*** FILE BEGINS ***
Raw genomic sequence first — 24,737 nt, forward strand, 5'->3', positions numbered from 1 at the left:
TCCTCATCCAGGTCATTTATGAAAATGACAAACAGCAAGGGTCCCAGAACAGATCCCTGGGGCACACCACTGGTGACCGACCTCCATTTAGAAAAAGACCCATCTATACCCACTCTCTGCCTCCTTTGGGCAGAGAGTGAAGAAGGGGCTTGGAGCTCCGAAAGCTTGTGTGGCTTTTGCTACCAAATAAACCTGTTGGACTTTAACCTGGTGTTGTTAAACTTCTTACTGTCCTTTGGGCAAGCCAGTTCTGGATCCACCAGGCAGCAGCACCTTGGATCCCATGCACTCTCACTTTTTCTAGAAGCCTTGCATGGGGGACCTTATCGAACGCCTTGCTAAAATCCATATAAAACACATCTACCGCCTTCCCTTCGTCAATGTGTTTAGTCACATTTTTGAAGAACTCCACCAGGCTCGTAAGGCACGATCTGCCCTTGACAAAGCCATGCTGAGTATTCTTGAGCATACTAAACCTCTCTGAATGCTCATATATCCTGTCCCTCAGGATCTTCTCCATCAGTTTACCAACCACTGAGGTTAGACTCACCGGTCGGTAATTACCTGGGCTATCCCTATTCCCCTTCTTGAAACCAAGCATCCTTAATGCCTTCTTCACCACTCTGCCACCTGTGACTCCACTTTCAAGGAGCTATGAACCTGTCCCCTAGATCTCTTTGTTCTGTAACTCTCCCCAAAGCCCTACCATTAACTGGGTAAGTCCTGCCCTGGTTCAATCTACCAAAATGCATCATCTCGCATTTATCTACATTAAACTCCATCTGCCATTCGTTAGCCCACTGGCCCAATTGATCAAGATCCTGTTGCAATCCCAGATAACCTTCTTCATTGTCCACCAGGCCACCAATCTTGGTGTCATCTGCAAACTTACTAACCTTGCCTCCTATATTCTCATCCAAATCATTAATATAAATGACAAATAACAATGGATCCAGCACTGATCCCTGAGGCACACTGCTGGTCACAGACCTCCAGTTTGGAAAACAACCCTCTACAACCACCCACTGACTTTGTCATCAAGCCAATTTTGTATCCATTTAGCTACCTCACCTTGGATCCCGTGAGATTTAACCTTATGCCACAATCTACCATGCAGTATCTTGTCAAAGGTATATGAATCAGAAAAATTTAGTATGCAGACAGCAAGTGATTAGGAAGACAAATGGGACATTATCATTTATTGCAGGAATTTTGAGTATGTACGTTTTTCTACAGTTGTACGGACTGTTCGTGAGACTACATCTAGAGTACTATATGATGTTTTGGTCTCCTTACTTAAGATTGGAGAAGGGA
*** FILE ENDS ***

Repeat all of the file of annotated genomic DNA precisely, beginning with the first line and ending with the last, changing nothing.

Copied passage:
Raw genomic sequence first — 24,737 nt, forward strand, 5'->3', positions numbered from 1 at the left:
TCCTCATCCAGGTCATTTATGAAAATGACAAACAGCAAGGGTCCCAGAACAGATCCCTGGGGCACACCACTGGTGACCGACCTCCATTTAGAAAAAGACCCATCTATACCCACTCTCTGCCTCCTTTGGGCAGAGAGTGAAGAAGGGGCTTGGAGCTCCGAAAGCTTGTGTGGCTTTTGCTACCAAATAAACCTGTTGGACTTTAACCTGGTGTTGTTAAACTTCTTACTGTCCTTTGGGCAAGCCAGTTCTGGATCCACCAGGCAGCAGCACCTTGGATCCCATGCACTCTCACTTTTTCTAGAAGCCTTGCATGGGGGACCTTATCGAACGCCTTGCTAAAATCCATATAAAACACATCTACCGCCTTCCCTTCGTCAATGTGTTTAGTCACATTTTTGAAGAACTCCACCAGGCTCGTAAGGCACGATCTGCCCTTGACAAAGCCATGCTGAGTATTCTTGAGCATACTAAACCTCTCTGAATGCTCATATATCCTGTCCCTCAGGATCTTCTCCATCAGTTTACCAACCACTGAGGTTAGACTCACCGGTCGGTAATTACCTGGGCTATCCCTATTCCCCTTCTTGAAACCAAGCATCCTTAATGCCTTCTTCACCACTCTGCCACCTGTGACTCCACTTTCAAGGAGCTATGAACCTGTCCCCTAGATCTCTTTGTTCTGTAACTCTCCCCAAAGCCCTACCATTAACTGGGTAAGTCCTGCCCTGGTTCAATCTACCAAAATGCATCATCTCGCATTTATCTACATTAAACTCCATCTGCCATTCGTTAGCCCACTGGCCCAATTGATCAAGATCCTGTTGCAATCCCAGATAACCTTCTTCATTGTCCACCAGGCCACCAATCTTGGTGTCATCTGCAAACTTACTAACCTTGCCTCCTATATTCTCATCCAAATCATTAATATAAATGACAAATAACAATGGATCCAGCACTGATCCCTGAGGCACACTGCTGGTCACAGACCTCCAGTTTGGAAAACAACCCTCTACAACCACCCACTGACTTTGTCATCAAGCCAATTTTGTATCCATTTAGCTACCTCACCTTGGATCCCGTGAGATTTAACCTTATGCCACAATCTACCATGCAGTATCTTGTCAAAGGTATATGAATCAGAAAAATTTAGTATGCAGACAGCAAGTGATTAGGAAGACAAATGGGACATTATCATTTATTGCAGGAATTTTGAGTATGTACGTTTTTCTACAGTTGTACGGACTGTTCGTGAGACTACATCTAGAGTACTATATGATGTTTTGGTCTCCTTACTTAAGATTGGAGAAGGGA